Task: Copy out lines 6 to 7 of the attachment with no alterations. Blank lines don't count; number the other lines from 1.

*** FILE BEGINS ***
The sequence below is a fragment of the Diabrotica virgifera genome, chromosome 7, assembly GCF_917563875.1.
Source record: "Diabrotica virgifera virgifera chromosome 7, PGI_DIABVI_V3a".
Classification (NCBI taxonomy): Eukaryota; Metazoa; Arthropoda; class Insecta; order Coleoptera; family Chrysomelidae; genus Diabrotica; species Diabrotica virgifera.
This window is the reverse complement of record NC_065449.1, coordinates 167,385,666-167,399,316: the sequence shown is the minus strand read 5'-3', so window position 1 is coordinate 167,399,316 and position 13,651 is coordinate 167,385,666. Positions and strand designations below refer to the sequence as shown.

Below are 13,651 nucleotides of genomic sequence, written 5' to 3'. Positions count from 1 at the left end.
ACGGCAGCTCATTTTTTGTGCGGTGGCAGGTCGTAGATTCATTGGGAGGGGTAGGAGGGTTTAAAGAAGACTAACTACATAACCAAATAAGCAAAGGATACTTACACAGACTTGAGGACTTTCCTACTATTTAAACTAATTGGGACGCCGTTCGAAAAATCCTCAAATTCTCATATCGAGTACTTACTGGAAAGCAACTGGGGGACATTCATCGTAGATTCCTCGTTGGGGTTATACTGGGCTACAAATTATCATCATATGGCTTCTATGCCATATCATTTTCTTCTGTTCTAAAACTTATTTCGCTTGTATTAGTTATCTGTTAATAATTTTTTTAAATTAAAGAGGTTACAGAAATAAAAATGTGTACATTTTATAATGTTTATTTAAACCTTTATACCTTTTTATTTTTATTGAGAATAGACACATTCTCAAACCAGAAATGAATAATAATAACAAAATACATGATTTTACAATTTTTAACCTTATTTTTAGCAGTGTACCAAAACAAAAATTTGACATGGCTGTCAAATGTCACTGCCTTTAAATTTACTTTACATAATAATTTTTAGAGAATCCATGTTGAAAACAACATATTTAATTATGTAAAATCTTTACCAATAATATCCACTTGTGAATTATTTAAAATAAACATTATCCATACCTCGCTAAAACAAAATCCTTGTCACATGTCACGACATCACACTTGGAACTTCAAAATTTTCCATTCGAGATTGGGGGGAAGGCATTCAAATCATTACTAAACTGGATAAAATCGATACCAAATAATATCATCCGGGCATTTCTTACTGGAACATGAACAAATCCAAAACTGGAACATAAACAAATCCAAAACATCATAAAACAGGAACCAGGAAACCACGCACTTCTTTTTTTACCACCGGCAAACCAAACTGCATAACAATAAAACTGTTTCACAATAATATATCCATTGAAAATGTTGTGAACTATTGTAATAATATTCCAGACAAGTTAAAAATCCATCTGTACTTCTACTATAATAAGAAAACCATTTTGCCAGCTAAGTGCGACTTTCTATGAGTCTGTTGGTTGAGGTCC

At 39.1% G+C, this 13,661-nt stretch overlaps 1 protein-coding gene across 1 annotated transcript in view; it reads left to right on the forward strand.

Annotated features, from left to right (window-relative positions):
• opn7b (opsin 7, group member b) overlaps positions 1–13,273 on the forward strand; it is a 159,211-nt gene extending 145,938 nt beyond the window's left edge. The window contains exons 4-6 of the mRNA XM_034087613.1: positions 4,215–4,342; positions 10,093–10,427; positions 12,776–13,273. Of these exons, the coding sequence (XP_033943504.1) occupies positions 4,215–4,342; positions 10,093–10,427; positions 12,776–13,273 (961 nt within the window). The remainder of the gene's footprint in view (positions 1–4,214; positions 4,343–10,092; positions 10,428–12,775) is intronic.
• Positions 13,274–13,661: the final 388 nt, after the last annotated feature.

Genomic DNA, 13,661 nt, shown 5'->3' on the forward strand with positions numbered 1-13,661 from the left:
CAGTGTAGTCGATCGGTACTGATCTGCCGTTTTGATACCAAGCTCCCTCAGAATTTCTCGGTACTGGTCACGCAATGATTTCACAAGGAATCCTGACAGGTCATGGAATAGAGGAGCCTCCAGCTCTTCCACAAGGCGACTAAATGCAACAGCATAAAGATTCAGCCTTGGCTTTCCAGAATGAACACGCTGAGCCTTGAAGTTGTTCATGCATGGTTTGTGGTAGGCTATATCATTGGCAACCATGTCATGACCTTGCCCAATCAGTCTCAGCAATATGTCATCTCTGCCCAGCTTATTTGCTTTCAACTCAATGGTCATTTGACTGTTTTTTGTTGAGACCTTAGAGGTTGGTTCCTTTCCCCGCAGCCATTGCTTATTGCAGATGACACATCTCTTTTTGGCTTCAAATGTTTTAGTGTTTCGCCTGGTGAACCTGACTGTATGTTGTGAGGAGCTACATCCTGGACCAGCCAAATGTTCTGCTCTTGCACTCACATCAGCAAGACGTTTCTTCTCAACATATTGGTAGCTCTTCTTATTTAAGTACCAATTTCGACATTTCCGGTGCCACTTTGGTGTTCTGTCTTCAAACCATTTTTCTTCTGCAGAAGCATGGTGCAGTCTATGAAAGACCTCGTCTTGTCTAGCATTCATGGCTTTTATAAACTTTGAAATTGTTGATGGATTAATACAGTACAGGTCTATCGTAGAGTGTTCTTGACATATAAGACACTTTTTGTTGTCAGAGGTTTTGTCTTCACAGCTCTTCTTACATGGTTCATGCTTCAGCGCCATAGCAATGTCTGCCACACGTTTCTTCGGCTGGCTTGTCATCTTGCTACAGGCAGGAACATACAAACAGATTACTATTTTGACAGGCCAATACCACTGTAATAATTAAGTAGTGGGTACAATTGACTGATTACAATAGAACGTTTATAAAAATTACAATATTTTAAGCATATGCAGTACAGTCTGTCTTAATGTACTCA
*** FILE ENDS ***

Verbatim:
ACGGCAGCTCATTTTTTGTGCGGTGGCAGGTCGTAGATTCATTGGGAGGGGTAGGAGGGTTTAAAGAAGACTAACTACATAACCAAATAAGCAAAGGATACTTACACAGACTTGAGGACTTTCCTACTATTTAAACTAATTGGGACGCCGTTCGAAAAATCCTCAAATTCTCATATCGAGTACTTACTGGAAAGCAACTGGGGGACATTCATCGTAGATTCCTCGTTGGGGTTATACTGGGCTACAAATTATCATCATATGGCTTCTATGCCATATCATTTTCTTCTGTTCTAAAACTTATTTCGCTTGTATTAGTTATCTGTTAATAATTTTTTTAAATTAAAGAGGTTACAGAAATAAAAATGTGTACATTTTATAATGTTTATTTAAACCTTTATACCTTTTTATTTTTATTGAGAATAGACACATTCTCAAACCAGAAATGAATAATAATAACAAAATACATGATTTTACAATTTTTAACCTTATTTTTAGCAGTGTACCAAAACAAAAATTTGACATGGCTGTCAAATGTCACTGCCTTTAAATTTACTTTACATAATAATTTTTAGAGAATCCATGTTGAAAACAACATATTTAATTATGTAAAATCTTTACCAATAATATCCACTTGTGAATTATTTAAAATAAACATTATCCATACCTCGCTAAAACAAAATCCTTGTCACATGTCACGACATCACACTTGGAACTTCAAAATTTTCCATTCGAGATTGGGGGGAAGGCATTCAAATCATTACTAAACTGGATAAAATCGATACCAAATAATATCATCCGGGCATTTCTTACTGGAACATGAACAAATCCAAAACTGGAACATAAACAAATCCAAAACATCATAAAACAGGAACCAGGAAACCACGCACTTCTTTTTTTACCACCGGCAAACCAAACTGCATAACAATAAAACTGTTTCACAATAATATATCCATTGAAAATGTTGTGAACTATTGTAATAATATTCCAGACAAGTTAAAAATCCATCTGTACTTCTACTATAATAAGAAAACCATTTTGCCAGCTAAGTGCGACTTTCTATGAGTCTGTTGGTTGAGGTCC

At 39.1% G+C, this 13,661-nt stretch overlaps 1 protein-coding gene across 1 annotated transcript in view; it reads left to right on the forward strand.